In January, the SBA reported that since April it had made more than $7.1 billion in payments across 1.8 million loans on behalf of existing 7(a), 504, and Microloan program borrowers. While the SBA’s debt relief authority was first authorized under the Cares Act, which passed last March, it was extended under the latest relief law.  

The increased capacity is good news, but demand is also surging, which may be gumming up the works. Business starts reached record levels in the third quarter of 2020, with 1.5 million new business filings, according to the Commerce Department, before falling back to a seasonally adjusted 1.1 million in the fourth quarter.

Loan requests are up, too, says Guidant Financial’s Nilssen. Between last December and January, his company’s loan application volume rose 71 percent. By contrast, he says, “last year, we helped put $262 million to work at small businesses across different [small-business] lending programs. That was down about 30 percent from the year prior.” He notes that the stats don’t include the company’s role in helping clients access the PPP. The recent uptick, he adds, “shows that there is a lot of pent-up demand for small businesses.” 

How lenders step up to meet the business community’s needs over the interim is entirely consequential–and what’s at stake is the economic recovery itself, says Ami Kassar, the founder and CEO of MultiFunding, a small-business loan adviser in Ambler, Pennsylvania. Businesses that have stayed flat or grown over this trying period will likely do the bulk of the hiring during the early part of the economic recovery. “And they’ll need money to bring on what’s liable to be a deluge of new workers,” he says, noting that millions of Americans now on unemployment rolls will be looking for work when the pandemic subsides.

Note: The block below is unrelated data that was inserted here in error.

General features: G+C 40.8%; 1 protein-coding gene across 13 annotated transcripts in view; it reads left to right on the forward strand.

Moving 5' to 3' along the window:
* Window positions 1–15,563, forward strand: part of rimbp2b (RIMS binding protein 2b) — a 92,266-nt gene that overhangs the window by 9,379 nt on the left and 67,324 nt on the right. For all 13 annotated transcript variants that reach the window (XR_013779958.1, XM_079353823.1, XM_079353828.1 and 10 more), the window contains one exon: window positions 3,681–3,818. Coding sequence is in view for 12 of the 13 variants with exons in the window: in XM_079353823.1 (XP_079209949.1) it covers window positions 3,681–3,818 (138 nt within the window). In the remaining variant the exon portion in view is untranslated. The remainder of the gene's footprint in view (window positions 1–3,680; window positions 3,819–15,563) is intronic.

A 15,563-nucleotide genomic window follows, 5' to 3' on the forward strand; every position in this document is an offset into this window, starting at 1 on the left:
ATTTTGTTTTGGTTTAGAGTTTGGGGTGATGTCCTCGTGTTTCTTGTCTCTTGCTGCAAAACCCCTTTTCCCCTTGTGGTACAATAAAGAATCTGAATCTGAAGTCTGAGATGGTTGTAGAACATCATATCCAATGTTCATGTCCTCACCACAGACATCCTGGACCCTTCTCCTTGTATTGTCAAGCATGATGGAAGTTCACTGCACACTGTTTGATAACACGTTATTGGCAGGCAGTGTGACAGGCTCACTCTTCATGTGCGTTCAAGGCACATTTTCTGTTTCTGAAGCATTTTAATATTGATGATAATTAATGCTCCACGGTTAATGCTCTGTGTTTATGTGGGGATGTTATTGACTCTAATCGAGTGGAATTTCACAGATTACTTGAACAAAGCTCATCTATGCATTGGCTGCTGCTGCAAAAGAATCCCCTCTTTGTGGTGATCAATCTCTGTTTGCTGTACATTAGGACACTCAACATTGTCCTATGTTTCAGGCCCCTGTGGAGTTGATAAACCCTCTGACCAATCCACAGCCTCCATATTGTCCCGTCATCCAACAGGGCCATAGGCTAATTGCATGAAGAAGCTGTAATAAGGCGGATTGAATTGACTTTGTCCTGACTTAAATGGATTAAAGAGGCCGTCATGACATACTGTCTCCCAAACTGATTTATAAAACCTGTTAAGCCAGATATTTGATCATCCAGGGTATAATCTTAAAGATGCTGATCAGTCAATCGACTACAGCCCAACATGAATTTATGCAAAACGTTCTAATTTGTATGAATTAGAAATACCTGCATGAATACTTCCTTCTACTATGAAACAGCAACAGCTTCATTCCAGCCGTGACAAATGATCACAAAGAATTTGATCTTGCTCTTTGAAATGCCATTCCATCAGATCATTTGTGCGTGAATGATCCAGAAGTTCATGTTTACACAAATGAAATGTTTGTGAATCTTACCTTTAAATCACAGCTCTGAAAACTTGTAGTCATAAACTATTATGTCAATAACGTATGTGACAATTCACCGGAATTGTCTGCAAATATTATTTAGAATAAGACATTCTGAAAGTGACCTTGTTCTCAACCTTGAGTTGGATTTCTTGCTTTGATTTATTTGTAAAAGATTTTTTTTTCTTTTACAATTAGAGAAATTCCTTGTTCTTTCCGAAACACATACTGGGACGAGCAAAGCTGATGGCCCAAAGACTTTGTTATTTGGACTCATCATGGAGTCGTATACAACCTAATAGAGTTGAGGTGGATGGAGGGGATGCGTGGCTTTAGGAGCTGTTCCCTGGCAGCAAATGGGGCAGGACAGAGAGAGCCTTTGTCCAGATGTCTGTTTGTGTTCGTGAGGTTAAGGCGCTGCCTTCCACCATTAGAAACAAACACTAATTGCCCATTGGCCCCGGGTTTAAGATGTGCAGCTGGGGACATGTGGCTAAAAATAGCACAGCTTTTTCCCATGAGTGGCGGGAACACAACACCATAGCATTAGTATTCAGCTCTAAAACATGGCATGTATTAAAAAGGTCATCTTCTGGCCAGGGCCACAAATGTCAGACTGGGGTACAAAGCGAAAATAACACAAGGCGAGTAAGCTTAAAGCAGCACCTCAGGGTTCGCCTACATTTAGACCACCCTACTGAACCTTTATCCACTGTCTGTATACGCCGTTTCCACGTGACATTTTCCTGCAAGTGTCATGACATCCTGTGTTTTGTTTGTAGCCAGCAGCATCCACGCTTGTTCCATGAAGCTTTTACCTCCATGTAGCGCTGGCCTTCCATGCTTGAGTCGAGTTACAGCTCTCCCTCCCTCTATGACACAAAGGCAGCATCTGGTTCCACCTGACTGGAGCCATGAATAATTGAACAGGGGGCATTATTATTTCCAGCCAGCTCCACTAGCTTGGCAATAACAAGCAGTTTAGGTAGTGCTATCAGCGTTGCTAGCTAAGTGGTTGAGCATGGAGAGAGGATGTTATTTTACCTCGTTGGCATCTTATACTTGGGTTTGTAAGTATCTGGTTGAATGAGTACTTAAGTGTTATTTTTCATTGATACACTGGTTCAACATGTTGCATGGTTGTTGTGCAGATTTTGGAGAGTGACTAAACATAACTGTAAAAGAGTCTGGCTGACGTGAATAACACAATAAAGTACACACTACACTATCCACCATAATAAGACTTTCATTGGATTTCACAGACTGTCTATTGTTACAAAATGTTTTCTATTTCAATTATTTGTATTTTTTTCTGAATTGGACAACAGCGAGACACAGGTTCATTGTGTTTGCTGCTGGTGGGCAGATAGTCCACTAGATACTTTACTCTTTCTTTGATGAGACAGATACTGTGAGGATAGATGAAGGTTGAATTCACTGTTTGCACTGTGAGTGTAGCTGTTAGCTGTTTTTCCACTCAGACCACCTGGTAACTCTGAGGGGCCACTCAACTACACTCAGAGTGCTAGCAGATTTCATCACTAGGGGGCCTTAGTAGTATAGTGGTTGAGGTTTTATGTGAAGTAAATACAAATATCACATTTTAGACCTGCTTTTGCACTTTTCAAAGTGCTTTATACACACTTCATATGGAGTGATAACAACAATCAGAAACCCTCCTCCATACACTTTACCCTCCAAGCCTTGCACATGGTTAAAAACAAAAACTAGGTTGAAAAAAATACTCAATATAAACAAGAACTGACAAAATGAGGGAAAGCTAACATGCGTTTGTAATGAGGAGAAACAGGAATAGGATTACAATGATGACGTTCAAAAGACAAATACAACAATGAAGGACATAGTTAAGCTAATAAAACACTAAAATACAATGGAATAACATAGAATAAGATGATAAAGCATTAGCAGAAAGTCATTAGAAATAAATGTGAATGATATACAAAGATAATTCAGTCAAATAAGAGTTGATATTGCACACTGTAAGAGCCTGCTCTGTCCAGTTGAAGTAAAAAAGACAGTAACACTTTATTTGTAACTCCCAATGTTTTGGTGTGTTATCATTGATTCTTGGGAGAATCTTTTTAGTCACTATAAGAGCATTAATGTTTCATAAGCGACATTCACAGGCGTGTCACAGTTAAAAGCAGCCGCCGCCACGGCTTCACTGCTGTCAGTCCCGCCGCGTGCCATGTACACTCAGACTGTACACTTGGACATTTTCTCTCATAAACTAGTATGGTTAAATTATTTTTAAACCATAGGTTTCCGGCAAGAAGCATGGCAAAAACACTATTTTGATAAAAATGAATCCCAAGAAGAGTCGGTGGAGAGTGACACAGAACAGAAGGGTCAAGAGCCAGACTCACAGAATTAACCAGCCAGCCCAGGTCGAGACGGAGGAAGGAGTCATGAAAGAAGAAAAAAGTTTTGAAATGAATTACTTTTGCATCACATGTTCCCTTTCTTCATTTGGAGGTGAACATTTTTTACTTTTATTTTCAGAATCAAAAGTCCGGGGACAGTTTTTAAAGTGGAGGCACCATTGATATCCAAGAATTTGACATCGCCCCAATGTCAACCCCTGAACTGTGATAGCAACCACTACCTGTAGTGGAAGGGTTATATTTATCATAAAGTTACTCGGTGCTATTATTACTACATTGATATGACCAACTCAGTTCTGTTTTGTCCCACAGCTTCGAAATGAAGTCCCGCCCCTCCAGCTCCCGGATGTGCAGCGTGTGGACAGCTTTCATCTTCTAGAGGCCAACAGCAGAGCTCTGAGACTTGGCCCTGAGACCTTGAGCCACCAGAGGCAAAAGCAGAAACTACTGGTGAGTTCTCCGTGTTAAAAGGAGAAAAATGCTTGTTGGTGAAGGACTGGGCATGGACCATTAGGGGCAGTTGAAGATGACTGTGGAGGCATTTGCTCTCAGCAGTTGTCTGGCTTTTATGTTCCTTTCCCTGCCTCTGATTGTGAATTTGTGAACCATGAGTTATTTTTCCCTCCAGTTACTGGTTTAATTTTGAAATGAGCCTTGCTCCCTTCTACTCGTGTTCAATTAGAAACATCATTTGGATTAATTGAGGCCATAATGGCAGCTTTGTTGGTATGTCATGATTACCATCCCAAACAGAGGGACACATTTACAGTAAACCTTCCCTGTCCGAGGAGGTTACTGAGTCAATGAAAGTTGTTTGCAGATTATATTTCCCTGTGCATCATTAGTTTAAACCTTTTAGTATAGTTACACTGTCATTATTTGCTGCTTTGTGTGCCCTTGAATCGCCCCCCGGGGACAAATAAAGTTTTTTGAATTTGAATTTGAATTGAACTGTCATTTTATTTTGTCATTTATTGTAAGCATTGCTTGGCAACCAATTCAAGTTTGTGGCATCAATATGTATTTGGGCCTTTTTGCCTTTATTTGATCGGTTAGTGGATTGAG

“There are so many businesses that are doing really well, but in order for them to continue growth, many of them need cash,” says Nilssen. If they don’t get it, he adds, some businesses “might find themselves in a position where they either have to slow their growth or find themselves in a significant cash crunch.”

Still, as the vaccinations expand and the economy picks up steam, Nilssen expects lenders will gear up into recovery mode–and as a result, businesses could also see a loosening of terms. That’s what happened in 2009 after the Great Recession, when passage of the Recovery Act authorized similar changes to the SBA’s lending facilities and ushered in record small business lending. “By the end of 2009 and transitioning to 2010, we started to see a significant shift in the number of people that wanted to open a business and the appetite from lenders to deploy capital,” says Nilssen. “As I look at the dynamics today, my assumption is we’re going to see something similar occur toward the end of 2021 and into 2022.”